Portland has layers of culture. The biggest sub-culture is food carts. Food carts are booming in downtown Portland and are spreading to other neighborhoods across the river. Entrepreneurs are joining many others on the opportunity to build their own business and contribute to this phenomenon. Portland consumers are flocking to food carts for breakfast, lunch, and dinner. Why are food carts more popular in Portland now than it has ever been?
History of Food Carts or How the Recession Created a Fad
Food carts in Portland started as early as the 1910s when Joseph Gatto started selling with his horse pulled cart. In the 1930s Gatto’s cart business became a warehouse business that is still running today. Fast forward to 2000, food carts were seen in the downtown area and in empty lots. Portland was home to about 175 food carts in 2001 and numbers started growing in various neighborhoods like Sellwood and Cully.
The recession of 2007 did not stop food carts; it brought chefs, foodies, and entrepreneurs to the streets of Portland to start their own food carts. The recession created an explosion for this food culture because it allowed people to be adventurous without spending too much. By 2010, there was a 40% increase in 2 years with food carts spreading from downtown to NE Portland.
Between 2012 and 2014, new designations were implemented for food cart locations to increase the number of food carts in the county. By 2014 there were over 600 food carts with several of them turning into established restaurants because of their insane popularity.
Food carts have become a place for foodies because they have adapted to the wants and needs of their consumers from the start of the 21st-century.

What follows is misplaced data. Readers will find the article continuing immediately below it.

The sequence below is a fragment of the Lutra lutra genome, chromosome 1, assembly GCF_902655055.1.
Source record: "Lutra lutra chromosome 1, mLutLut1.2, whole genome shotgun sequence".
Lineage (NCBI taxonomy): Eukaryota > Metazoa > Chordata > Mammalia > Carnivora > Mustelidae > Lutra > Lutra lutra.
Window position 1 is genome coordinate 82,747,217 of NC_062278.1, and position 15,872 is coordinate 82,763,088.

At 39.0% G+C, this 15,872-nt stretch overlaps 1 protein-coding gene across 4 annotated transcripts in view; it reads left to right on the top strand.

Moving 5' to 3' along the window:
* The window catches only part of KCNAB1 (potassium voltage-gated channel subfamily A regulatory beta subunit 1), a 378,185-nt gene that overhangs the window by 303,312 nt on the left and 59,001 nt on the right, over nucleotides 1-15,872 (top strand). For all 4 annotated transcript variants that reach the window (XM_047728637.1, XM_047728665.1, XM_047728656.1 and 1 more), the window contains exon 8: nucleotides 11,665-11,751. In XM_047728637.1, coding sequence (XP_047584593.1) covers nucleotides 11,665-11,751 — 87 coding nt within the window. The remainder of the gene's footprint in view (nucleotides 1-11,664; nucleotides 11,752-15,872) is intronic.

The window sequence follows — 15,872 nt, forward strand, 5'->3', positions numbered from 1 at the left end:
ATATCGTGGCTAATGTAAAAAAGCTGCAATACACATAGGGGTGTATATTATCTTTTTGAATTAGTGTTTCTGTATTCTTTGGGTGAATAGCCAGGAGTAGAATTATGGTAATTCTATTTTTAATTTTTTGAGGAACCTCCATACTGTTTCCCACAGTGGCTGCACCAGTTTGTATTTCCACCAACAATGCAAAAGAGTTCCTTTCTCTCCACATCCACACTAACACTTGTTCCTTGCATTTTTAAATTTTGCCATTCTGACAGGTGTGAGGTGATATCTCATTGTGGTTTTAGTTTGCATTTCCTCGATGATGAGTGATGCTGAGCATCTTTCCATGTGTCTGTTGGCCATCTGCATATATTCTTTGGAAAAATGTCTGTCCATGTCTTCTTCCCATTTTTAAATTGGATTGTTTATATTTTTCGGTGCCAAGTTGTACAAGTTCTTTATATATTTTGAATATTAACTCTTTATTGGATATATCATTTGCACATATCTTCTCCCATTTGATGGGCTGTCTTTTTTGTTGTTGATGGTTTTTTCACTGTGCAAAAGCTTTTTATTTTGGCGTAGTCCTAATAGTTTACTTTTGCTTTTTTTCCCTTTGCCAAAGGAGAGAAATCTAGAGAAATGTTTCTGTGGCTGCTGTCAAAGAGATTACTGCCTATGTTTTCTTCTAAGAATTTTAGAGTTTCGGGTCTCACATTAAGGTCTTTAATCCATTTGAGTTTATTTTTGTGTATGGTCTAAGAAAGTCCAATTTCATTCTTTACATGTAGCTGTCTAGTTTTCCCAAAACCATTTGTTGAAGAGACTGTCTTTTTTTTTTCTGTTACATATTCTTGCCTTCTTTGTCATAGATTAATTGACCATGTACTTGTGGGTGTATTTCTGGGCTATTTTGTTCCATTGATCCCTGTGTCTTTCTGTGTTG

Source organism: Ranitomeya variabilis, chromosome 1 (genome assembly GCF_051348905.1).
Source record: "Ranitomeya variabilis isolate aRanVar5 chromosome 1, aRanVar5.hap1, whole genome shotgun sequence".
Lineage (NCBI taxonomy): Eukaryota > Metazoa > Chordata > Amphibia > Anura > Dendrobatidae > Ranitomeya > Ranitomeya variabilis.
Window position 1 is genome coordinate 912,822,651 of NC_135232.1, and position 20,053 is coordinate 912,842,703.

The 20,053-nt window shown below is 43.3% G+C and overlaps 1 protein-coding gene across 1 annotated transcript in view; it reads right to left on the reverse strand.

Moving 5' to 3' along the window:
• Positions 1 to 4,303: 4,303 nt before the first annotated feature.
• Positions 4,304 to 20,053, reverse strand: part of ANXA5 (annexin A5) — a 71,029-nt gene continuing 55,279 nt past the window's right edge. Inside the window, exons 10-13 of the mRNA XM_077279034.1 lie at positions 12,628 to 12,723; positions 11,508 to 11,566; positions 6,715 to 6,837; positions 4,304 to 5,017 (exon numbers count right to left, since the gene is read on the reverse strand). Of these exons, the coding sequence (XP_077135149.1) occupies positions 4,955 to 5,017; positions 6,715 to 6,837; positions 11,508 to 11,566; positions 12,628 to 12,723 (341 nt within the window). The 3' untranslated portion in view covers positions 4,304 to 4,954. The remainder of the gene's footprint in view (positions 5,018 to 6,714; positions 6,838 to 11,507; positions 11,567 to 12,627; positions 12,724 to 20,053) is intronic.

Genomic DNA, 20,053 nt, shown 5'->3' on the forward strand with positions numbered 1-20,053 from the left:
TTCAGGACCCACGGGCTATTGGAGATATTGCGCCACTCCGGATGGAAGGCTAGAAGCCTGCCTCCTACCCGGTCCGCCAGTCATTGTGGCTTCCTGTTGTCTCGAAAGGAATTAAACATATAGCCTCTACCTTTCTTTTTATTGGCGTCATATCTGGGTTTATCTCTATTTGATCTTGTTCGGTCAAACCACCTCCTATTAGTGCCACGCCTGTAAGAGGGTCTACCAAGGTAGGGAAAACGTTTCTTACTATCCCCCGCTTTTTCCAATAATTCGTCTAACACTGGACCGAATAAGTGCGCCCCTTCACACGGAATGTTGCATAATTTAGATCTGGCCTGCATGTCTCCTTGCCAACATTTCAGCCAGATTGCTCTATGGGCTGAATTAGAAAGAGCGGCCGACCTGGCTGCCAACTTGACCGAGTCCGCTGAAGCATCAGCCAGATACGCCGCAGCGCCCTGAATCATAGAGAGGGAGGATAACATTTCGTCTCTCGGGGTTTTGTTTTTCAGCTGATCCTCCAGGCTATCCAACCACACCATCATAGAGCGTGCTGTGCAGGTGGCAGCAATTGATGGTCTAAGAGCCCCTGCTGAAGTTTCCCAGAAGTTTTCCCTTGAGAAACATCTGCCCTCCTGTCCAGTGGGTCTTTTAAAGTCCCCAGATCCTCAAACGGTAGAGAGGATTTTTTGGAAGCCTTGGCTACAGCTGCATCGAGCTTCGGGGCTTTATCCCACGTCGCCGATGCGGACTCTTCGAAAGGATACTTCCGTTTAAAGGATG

If you are an entrepreneur looking to start up a business or if you’re a foodie looking for a quick, tasty bite to eat, then Portland’s food cart scene is the place for you. Portland offers food cart vendors with cheap fees to enter the food cart business and provides them with support organizations to connect with consumers.
Part of the reason for the success of food carts in Portland is due to the fact that licenses and fees to start a food truck are affordable and easy. In the city of Portland, the most expensive license fee for a food cart is $465 a year, while the average restaurant is nearly double that (MultnomahCounty). Portland welcomes food carts and has made it fairly simple for the carts to become established. Before any sales take place, all food carts must get licensed and pass a health inspection. This applies to all portable vehicles where food is being handled or sold to consumers (MultnomahCounty). Once these requirements are passed, then an entrepreneur is able to be open for business.